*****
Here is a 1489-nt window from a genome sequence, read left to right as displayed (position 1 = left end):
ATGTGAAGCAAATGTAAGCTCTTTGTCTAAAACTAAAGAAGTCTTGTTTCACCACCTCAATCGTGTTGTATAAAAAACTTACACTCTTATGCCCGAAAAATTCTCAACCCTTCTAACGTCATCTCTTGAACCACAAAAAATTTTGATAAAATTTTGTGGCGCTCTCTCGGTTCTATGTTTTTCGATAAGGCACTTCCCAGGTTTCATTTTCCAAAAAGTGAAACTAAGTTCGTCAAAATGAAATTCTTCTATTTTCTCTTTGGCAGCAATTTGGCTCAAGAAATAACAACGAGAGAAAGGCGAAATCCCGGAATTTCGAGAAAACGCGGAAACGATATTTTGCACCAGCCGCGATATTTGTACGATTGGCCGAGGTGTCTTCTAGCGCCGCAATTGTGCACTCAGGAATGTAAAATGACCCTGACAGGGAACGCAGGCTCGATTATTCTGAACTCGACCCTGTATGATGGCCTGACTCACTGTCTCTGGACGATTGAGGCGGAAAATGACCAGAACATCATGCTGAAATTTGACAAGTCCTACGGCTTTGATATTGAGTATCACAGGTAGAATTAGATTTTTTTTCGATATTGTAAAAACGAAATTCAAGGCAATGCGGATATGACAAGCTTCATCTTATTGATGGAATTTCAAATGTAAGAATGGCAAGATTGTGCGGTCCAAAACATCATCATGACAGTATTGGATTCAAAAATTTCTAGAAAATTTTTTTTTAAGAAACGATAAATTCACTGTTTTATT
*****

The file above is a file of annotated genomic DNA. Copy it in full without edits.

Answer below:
Here is a 1489-nt window from a genome sequence, read left to right as displayed (position 1 = left end):
ATGTGAAGCAAATGTAAGCTCTTTGTCTAAAACTAAAGAAGTCTTGTTTCACCACCTCAATCGTGTTGTATAAAAAACTTACACTCTTATGCCCGAAAAATTCTCAACCCTTCTAACGTCATCTCTTGAACCACAAAAAATTTTGATAAAATTTTGTGGCGCTCTCTCGGTTCTATGTTTTTCGATAAGGCACTTCCCAGGTTTCATTTTCCAAAAAGTGAAACTAAGTTCGTCAAAATGAAATTCTTCTATTTTCTCTTTGGCAGCAATTTGGCTCAAGAAATAACAACGAGAGAAAGGCGAAATCCCGGAATTTCGAGAAAACGCGGAAACGATATTTTGCACCAGCCGCGATATTTGTACGATTGGCCGAGGTGTCTTCTAGCGCCGCAATTGTGCACTCAGGAATGTAAAATGACCCTGACAGGGAACGCAGGCTCGATTATTCTGAACTCGACCCTGTATGATGGCCTGACTCACTGTCTCTGGACGATTGAGGCGGAAAATGACCAGAACATCATGCTGAAATTTGACAAGTCCTACGGCTTTGATATTGAGTATCACAGGTAGAATTAGATTTTTTTTCGATATTGTAAAAACGAAATTCAAGGCAATGCGGATATGACAAGCTTCATCTTATTGATGGAATTTCAAATGTAAGAATGGCAAGATTGTGCGGTCCAAAACATCATCATGACAGTATTGGATTCAAAAATTTCTAGAAAATTTTTTTTTAAGAAACGATAAATTCACTGTTTTATT